If you’re puzzled by real estate prices these days, you’re not alone. So how can you determine if your property has been valued and taxed correctly?
One thing you can do is compare the value of your real estate with the price of nearby properties. Your local newspaper will no doubt have a real estate section in which property transfers are listed. Do compare prices, but don’t be too alarmed when you see a property in your neighborhood sell for a much lower price than you had hoped for. Every now and then a property will sell for below-market value, usually because of special circumstances such as a divorce settlement or an estate sale.
You can also bone up on the subject by reading some beginners’ guides to real estate property values. Both your local bookstore, online stores, and the library should offer a wide selection of books on this topic.
Here are some basic factors determining real estate and property tax valuations:
- Market value. The official definition of market value is “the amount a buyer would be willing to pay for a particular property.” Do not confuse the dollar amount your business is paying for property tax, because most businesses are assessed at a lower dollar value for property tax purposes. (Important note: If you haven’t reviewed your property tax bill and assessment value lately, it’s time to do so.)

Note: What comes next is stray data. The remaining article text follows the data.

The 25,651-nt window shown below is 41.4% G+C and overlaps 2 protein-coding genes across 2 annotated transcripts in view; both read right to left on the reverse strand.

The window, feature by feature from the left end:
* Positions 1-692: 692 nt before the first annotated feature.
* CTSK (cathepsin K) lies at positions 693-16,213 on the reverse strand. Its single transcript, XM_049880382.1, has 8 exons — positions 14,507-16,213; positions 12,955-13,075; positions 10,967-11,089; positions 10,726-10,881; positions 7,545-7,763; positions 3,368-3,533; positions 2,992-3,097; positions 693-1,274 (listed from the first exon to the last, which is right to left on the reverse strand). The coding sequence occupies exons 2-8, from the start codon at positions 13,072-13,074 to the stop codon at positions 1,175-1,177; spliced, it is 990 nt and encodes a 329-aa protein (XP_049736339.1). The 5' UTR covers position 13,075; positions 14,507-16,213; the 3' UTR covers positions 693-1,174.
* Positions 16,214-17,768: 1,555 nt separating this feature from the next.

- Improvements to the property. Many small business owners delay making improvements to their property because they’re afraid their property tax will be increased. This isn’t a wise move. Building improvements do not raise the property tax assessment rate for a number of years. The money you spend now will soon serve to increase the value of your property.
- Historical value. Is your business housed in a property that has been declared “of historical significance?” Depending upon where your business is located, this may work either for or against you. Some local governments actually tax businesses more if they are in an historic building, while others do just the opposite. If you’re thinking of moving your operations into any historic property, check with your local property tax assessment office to see how much you’ll be paying.
Real estate values and property tax have always been a hot issue with both business owners and homeowners. Keep in mind that when state and local budgets are stretched thin (as many are these days), it’s not unusual to find increases in property tax bills.